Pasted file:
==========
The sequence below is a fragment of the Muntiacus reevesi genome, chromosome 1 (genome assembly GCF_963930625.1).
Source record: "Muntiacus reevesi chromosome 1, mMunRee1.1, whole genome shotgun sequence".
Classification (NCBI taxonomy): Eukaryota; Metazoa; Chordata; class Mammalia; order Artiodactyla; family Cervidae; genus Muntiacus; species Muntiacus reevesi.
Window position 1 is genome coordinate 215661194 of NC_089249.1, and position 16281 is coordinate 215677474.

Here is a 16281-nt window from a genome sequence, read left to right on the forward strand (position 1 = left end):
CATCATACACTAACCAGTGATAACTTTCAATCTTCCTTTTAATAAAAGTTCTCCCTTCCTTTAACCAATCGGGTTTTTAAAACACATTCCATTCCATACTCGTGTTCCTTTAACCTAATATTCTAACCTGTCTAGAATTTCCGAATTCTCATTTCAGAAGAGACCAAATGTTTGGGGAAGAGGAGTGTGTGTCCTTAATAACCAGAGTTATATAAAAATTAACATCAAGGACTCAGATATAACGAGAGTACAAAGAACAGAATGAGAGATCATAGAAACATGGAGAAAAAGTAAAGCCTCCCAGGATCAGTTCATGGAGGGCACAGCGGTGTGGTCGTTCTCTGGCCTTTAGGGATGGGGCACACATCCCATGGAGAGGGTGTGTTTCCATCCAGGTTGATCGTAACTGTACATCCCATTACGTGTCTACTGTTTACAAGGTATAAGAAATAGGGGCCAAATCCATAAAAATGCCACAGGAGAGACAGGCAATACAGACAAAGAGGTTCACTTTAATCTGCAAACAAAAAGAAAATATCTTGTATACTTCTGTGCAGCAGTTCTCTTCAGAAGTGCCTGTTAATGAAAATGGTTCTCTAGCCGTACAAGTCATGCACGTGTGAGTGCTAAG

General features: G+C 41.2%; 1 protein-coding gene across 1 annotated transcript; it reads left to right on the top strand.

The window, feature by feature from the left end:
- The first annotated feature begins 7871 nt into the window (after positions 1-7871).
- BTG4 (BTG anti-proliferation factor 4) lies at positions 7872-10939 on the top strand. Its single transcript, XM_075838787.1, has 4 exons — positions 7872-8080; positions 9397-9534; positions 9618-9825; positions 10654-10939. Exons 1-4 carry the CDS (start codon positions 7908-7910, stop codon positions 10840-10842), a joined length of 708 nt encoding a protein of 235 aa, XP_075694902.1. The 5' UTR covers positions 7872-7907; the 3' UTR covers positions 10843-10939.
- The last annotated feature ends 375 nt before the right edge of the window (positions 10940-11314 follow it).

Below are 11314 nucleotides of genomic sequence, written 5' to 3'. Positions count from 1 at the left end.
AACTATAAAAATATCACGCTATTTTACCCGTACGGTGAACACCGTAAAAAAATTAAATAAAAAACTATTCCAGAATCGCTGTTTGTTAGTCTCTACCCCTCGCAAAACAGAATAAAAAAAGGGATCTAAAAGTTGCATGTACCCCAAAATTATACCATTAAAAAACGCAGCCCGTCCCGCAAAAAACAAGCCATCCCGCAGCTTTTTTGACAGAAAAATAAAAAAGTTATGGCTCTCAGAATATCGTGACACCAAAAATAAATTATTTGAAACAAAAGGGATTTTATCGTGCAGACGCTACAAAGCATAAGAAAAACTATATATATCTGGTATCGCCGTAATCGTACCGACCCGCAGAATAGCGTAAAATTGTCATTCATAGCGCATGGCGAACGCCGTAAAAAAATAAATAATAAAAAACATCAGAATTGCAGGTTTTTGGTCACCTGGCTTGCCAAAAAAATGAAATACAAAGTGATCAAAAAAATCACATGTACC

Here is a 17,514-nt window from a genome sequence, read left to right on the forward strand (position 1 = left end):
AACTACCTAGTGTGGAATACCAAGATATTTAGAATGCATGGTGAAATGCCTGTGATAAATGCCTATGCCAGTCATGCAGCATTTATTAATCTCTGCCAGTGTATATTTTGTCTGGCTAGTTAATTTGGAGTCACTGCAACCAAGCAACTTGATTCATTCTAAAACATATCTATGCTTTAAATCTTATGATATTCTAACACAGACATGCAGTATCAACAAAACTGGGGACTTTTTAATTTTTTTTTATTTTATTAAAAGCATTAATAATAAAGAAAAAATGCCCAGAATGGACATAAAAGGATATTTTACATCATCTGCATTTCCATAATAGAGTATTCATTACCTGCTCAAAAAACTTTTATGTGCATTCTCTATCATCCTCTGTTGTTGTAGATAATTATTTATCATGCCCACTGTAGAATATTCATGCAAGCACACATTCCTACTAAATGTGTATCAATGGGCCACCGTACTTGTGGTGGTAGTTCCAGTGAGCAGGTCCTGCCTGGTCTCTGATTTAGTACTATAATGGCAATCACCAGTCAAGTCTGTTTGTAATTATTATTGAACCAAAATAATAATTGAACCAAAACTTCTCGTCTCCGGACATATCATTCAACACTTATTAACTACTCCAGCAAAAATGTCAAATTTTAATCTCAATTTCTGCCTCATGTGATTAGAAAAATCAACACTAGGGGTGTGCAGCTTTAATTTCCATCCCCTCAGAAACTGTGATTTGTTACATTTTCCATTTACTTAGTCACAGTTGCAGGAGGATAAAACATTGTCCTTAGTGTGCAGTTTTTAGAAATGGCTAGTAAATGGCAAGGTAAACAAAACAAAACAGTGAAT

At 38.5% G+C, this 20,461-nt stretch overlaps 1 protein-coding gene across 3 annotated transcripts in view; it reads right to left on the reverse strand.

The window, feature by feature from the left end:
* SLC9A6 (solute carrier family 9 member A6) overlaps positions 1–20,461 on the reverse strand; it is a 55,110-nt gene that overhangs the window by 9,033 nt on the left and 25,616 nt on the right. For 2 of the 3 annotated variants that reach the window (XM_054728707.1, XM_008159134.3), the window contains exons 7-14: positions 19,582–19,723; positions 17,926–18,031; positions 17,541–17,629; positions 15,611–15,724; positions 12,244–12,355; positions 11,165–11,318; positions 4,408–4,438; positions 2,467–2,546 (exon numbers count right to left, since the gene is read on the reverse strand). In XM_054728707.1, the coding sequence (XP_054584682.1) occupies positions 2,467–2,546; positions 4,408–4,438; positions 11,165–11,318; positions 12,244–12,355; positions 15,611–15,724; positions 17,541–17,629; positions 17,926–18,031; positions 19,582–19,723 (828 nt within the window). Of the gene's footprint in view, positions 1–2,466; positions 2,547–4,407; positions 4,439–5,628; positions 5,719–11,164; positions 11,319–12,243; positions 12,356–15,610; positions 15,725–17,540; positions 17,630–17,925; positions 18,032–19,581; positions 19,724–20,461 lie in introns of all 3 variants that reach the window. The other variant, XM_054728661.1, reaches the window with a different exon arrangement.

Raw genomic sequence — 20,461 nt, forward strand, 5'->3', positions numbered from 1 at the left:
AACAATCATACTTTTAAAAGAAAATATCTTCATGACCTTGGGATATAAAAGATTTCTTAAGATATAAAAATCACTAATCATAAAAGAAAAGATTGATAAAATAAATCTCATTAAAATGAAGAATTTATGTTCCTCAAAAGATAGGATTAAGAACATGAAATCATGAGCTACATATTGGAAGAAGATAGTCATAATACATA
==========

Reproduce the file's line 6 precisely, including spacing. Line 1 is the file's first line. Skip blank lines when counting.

CATCATACACTAACCAGTGATAACTTTCAATCTTCCTTTTAATAAAAGTTCTCCCTTCCTTTAACCAATCGGGTTTTTAAAACACATTCCATTCCATACTCGTGTTCCTTTAACCTAATATTCTAACCTGTCTAGAATTTCCGAATTCTCATTTCAGAAGAGACCAAATGTTTGGGGAAGAGGAGTGTGTGTCCTTAATAACCAGAGTTATATAAAAATTAACATCAAGGACTCAGATATAACGAGAGTACAAAGAACAGAATGAGAGATCATAGAAACATGGAGAAAAAGTAAAGCCTCCCAGGATCAGTTCATGGAGGGCACAGCGGTGTGGTCGTTCTCTGGCCTTTAGGGATGGGGCACACATCCCATGGAGAGGGTGTGTTTCCATCCAGGTTGATCGTAACTGTACATCCCATTACGTGTCTACTGTTTACAAGGTATAAGAAATAGGGGCCAAATCCATAAAAATGCCACAGGAGAGACAGGCAATACAGACAAAGAGGTTCACTTTAATCTGCAAACAAAAAGAAAATATCTTGTATACTTCTGTGCAGCAGTTCTCTTCAGAAGTGCCTGTTAATGAAAATGGTTCTCTAGCCGTACAAGTCATGCACGTGTGAGTGCTAAG